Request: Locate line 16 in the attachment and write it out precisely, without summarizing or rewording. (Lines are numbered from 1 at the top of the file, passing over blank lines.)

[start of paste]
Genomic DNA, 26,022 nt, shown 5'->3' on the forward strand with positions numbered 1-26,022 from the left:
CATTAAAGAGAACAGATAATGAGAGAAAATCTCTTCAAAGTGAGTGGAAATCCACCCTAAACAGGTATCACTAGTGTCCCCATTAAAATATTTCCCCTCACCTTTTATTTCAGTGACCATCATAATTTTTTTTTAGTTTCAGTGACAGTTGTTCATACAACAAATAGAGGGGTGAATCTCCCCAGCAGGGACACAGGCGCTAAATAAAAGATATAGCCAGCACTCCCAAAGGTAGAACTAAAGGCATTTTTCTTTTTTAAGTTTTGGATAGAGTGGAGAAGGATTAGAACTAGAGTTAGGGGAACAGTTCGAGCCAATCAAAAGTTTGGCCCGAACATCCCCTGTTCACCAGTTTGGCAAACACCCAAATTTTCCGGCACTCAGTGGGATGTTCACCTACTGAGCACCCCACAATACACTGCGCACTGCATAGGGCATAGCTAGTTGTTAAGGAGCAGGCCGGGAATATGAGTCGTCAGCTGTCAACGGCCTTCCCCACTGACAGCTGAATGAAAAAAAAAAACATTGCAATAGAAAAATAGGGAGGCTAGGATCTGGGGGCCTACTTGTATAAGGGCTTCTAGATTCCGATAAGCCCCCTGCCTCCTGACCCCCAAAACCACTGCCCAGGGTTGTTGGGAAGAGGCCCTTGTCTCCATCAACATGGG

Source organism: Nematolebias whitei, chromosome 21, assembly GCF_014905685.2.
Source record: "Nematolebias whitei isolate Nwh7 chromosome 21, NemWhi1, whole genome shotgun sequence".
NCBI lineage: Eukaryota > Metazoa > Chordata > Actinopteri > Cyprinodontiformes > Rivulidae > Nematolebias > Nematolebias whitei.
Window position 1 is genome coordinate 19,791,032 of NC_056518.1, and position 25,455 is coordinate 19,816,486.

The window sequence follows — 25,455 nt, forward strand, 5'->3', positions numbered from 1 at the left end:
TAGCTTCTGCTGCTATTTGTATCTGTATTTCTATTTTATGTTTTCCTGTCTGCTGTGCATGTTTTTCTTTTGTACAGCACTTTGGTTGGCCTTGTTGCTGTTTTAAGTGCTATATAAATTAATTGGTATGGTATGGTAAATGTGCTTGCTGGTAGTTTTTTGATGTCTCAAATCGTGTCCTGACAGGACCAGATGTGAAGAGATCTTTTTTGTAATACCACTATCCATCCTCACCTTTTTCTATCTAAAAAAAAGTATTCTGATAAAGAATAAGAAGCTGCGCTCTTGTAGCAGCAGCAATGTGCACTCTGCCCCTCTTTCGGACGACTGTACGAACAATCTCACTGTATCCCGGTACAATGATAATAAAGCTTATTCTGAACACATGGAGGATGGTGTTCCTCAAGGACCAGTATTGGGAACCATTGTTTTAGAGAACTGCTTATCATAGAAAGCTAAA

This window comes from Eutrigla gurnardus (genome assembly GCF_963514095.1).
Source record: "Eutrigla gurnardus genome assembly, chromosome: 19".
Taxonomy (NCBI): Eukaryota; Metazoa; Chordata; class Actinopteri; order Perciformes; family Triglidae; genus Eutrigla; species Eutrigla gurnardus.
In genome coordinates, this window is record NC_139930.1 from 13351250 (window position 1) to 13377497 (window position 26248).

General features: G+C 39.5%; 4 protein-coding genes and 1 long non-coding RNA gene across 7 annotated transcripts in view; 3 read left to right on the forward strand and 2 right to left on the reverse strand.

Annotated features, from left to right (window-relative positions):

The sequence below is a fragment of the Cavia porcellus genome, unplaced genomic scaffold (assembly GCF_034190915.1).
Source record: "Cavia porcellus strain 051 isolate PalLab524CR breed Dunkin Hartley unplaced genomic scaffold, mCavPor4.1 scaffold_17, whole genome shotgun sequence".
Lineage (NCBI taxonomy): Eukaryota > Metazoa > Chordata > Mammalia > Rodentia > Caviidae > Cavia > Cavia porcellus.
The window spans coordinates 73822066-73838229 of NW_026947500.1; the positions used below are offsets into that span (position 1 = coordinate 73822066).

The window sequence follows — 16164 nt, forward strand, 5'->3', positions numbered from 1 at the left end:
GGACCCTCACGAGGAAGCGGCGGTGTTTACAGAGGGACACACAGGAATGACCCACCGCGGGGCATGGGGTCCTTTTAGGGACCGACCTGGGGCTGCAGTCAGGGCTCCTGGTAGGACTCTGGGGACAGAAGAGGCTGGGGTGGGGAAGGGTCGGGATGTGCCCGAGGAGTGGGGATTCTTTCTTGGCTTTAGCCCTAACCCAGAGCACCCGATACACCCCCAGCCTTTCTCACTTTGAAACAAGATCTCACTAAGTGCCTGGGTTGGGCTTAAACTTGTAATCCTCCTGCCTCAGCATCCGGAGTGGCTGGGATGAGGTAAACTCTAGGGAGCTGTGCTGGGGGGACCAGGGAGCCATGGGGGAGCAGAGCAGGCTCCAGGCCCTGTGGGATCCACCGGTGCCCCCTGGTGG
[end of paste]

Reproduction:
Source record: "Cavia porcellus strain 051 isolate PalLab524CR breed Dunkin Hartley unplaced genomic scaffold, mCavPor4.1 scaffold_17, whole genome shotgun sequence".